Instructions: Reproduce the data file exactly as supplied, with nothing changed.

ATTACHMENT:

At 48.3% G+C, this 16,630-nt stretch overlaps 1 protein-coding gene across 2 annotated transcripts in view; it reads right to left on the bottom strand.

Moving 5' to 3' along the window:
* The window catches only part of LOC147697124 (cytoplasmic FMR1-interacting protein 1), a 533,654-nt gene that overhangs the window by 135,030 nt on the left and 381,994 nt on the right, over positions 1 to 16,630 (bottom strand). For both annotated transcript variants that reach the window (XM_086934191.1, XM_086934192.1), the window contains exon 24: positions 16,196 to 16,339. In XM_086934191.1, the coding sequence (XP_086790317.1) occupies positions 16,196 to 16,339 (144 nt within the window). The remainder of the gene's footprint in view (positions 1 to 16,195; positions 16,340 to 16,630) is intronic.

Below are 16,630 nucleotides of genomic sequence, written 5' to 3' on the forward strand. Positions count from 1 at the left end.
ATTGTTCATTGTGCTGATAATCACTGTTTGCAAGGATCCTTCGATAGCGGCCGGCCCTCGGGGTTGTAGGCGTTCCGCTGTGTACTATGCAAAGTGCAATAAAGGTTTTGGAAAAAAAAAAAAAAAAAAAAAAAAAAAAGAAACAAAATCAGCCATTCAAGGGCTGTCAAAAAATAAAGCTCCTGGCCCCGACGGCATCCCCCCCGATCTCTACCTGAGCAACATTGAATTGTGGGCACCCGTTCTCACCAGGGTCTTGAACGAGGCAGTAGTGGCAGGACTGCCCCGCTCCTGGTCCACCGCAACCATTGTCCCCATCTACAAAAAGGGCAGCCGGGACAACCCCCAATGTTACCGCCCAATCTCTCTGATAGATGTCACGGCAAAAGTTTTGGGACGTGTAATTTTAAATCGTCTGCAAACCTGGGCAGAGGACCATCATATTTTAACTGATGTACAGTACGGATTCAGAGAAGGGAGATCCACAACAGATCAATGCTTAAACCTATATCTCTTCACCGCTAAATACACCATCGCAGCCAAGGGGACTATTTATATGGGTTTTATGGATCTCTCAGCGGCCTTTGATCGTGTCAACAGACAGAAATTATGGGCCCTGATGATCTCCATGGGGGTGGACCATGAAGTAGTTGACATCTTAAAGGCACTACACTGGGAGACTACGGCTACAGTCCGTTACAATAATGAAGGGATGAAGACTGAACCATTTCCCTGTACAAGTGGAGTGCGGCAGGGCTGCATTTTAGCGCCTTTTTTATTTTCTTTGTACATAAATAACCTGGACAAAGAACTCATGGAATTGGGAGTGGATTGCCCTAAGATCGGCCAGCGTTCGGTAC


At 48.3% G+C, this 16,630-nt stretch overlaps 1 protein-coding gene across 2 annotated transcripts in view; it reads right to left on the bottom strand.

Moving 5' to 3' along the window:
* The window catches only part of LOC147697124 (cytoplasmic FMR1-interacting protein 1), a 533,654-nt gene that overhangs the window by 135,030 nt on the left and 381,994 nt on the right, over positions 1 to 16,630 (bottom strand). For both annotated transcript variants that reach the window (XM_086934191.1, XM_086934192.1), the window contains exon 24: positions 16,196 to 16,339. In XM_086934191.1, the coding sequence (XP_086790317.1) occupies positions 16,196 to 16,339 (144 nt within the window). The remainder of the gene's footprint in view (positions 1 to 16,195; positions 16,340 to 16,630) is intronic.

Below are 16,630 nucleotides of genomic sequence, written 5' to 3' on the forward strand. Positions count from 1 at the left end.
ATTGTTCATTGTGCTGATAATCACTGTTTGCAAGGATCCTTCGATAGCGGCCGGCCCTCGGGGTTGTAGGCGTTCCGCTGTGTACTATGCAAAGTGCAATAAAGGTTTTGGAAAAAAAAAAAAAAAAAAAAAAAAAAAAGAAACAAAATCAGCCATTCAAGGGCTGTCAAAAAATAAAGCTCCTGGCCCCGACGGCATCCCCCCCGATCTCTACCTGAGCAACATTGAATTGTGGGCACCCGTTCTCACCAGGGTCTTGAACGAGGCAGTAGTGGCAGGACTGCCCCGCTCCTGGTCCACCGCAACCATTGTCCCCATCTACAAAAAGGGCAGCCGGGACAACCCCCAATGTTACCGCCCAATCTCTCTGATAGATGTCACGGCAAAAGTTTTGGGACGTGTAATTTTAAATCGTCTGCAAACCTGGGCAGAGGACCATCATATTTTAACTGATGTACAGTACGGATTCAGAGAAGGGAGATCCACAACAGATCAATGCTTAAACCTATATCTCTTCACCGCTAAATACACCATCGCAGCCAAGGGGACTATTTATATGGGTTTTATGGATCTCTCAGCGGCCTTTGATCGTGTCAACAGACAGAAATTATGGGCCCTGATGATCTCCATGGGGGTGGACCATGAAGTAGTTGACATCTTAAAGGCACTACACTGGGAGACTACGGCTACAGTCCGTTACAATAATGAAGGGATGAAGACTGAACCATTTCCCTGTACAAGTGGAGTGCGGCAGGGCTGCATTTTAGCGCCTTTTTTATTTTCTTTGTACATAAATAACCTGGACAAAGAACTCATGGAATTGGGAGTGGATTGCCCTAAGATCGGCCAGCGTTCGGTAC